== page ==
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Update - 11/1/2019

Stanford has withdrawn its long-term land use permit application and will focus on deepening engagement with local communities. Read the statement.


Bicyclist cycling on the oval; Marguerite shuttle drives past
Our commitment to the Bay Area

The university submitted an offer of $4.7 billion in community benefits focused on addressing critical housing and transportation challenges facing the region.

Working closely with local residents and county government, Stanford is seeking an updated General Use Permit that will guide how the University uses its land and addresses housing, traffic and environmental concerns. This is an opportunity for Stanford and its neighbors to plan for a future of education, discovery and community.

The proposed General Use Permit will keep development within existing academic boundaries and does not propose development in the foothills. It proactively addresses housing needs by authorizing new on-campus housing and manages traffic by expanding successful transportation programs.

Commitment to Community

Increasing campus housing

The availability and affordability of housing is a critical challenge in our region. The proposed permit would generate an additional 3,150 campus units.

Supporting local schools

A conditional agreement between Palo Alto Unified School District and Stanford would provide additional community benefits to local schools.

Keeping cars off the road

The proposed permit will help limit congestion by continuing programs which prevent an increase in new vehicle traffic on campus.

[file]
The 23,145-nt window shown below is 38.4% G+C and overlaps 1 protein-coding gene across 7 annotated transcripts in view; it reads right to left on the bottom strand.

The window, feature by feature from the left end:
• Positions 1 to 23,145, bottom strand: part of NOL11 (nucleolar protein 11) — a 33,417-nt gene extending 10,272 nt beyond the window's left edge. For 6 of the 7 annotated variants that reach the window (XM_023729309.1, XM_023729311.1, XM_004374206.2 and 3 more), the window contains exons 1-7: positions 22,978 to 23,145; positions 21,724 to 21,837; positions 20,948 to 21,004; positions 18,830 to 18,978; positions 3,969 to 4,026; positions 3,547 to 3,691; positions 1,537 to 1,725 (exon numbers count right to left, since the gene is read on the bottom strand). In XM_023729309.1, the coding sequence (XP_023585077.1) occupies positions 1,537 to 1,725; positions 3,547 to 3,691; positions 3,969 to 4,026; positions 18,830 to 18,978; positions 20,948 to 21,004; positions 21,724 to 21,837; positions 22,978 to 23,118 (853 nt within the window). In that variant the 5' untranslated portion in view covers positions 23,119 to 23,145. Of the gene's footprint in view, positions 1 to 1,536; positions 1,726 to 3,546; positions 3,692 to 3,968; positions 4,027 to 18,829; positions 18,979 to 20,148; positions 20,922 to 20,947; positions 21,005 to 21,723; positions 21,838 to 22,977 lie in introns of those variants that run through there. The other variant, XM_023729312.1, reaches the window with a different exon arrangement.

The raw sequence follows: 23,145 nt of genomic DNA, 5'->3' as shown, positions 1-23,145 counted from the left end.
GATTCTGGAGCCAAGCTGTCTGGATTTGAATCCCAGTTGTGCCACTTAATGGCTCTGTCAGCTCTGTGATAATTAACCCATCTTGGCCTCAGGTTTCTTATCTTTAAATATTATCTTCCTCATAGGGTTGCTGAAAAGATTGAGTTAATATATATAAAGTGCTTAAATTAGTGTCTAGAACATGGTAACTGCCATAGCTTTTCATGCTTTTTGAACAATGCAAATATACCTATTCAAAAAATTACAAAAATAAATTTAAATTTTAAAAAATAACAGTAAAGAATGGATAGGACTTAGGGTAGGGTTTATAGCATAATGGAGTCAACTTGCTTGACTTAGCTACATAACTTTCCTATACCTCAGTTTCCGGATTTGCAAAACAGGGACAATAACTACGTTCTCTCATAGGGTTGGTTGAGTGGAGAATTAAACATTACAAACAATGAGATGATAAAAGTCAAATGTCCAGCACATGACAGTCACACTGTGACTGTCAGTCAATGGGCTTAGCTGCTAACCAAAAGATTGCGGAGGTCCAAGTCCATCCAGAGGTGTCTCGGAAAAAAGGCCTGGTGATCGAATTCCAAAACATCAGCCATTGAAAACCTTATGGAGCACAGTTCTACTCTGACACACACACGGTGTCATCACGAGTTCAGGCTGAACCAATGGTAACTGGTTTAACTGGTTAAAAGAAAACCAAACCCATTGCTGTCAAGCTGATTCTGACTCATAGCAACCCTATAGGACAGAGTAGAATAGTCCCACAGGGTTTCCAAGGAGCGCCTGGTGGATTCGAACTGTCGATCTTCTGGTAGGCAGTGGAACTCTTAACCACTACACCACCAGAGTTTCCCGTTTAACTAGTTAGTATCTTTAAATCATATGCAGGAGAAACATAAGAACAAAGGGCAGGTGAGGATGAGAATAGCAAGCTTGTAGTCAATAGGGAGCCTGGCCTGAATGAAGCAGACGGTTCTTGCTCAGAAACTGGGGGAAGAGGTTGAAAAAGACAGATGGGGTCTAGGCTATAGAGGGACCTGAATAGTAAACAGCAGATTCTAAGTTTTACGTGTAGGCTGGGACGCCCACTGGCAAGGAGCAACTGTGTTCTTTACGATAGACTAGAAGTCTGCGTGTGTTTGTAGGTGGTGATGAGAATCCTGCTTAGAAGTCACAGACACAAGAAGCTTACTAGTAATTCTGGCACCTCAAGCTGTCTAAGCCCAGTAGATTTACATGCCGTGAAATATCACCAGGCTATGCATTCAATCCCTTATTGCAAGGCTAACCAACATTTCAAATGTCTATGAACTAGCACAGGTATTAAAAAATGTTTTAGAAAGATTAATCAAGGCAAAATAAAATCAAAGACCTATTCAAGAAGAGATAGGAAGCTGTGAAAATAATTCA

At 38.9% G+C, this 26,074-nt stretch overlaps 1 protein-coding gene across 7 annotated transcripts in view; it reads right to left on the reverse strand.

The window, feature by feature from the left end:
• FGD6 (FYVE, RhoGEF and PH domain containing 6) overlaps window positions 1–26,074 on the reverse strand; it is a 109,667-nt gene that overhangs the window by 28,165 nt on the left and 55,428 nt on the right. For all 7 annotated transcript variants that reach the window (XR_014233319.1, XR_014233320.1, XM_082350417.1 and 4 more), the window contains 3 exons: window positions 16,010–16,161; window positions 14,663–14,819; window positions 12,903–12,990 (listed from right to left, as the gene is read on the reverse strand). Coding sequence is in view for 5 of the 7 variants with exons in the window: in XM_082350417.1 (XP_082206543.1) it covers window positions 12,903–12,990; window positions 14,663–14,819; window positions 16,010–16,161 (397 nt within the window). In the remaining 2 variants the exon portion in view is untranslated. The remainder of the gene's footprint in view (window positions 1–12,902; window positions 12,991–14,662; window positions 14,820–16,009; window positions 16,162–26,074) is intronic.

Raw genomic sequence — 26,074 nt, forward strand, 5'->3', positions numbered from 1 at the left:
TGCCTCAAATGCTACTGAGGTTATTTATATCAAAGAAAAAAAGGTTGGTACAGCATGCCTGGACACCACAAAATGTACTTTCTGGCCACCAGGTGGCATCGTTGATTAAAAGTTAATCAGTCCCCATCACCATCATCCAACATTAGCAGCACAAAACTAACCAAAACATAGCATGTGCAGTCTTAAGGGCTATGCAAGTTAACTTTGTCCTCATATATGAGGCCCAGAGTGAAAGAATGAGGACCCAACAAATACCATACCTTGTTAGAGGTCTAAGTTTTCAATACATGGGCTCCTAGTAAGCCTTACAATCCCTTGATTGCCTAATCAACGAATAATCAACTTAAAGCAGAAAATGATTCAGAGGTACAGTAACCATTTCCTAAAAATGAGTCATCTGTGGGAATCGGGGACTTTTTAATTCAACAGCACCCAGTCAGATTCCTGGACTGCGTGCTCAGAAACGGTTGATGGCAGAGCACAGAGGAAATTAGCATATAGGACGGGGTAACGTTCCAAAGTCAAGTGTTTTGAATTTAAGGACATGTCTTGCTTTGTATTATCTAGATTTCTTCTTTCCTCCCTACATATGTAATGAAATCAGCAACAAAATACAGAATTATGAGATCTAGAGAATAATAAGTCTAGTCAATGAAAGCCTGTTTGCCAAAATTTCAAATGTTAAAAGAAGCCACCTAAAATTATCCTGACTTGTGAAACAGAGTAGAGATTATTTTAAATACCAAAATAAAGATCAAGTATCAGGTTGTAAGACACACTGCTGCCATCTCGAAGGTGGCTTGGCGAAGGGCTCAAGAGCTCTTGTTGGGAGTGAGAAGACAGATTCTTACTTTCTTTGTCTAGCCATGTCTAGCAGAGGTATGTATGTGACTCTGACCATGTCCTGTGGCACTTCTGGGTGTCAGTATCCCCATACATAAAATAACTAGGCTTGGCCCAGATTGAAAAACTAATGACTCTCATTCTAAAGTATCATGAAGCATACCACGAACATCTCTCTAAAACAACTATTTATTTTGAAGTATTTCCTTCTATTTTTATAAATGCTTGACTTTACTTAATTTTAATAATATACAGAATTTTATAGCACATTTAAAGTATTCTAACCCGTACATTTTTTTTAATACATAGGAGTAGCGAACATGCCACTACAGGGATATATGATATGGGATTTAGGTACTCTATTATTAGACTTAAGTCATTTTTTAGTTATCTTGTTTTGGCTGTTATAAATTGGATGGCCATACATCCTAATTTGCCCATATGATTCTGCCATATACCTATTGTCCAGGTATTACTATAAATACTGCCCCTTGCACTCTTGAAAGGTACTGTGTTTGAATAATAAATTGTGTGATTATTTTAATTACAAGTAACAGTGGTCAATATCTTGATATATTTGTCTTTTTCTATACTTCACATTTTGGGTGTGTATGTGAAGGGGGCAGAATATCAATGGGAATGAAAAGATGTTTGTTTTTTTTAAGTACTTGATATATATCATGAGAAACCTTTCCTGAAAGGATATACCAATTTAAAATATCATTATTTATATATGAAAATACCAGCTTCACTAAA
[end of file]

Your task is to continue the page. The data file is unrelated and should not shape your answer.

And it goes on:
“As Stanford considers the facilities that will be needed in the coming years for our teaching, research, and health care missions, we intend to work closely with the community, being sensitive to the concerns of our neighbors and committed to contributing positively to our region's quality of life.”

~ Marc Tessier-Lavigne, President, Stanford University

Planning for Stanford’s future

Facilities to support research and learning

For Stanford to remain at the forefront of education and discovery, the university proposes an annual increase in academic facilities consistent with Stanford’s historic growth. New academic facilities will be added in connection with new housing.

Compact development on the core campus

Stanford is not proposing development in the 2,000 acres of land it owns in the foothills.

A track record of accountability

Over the past 17 years under the current General Use Permit, Stanford has met every one of more than 100 annual requirements. The proposed 2018 General Use Permit will have similar requirements that will be monitored by Santa Clara County.

Campus open space enables environmental restoration, academic programs and recreation.

About the General Use Permit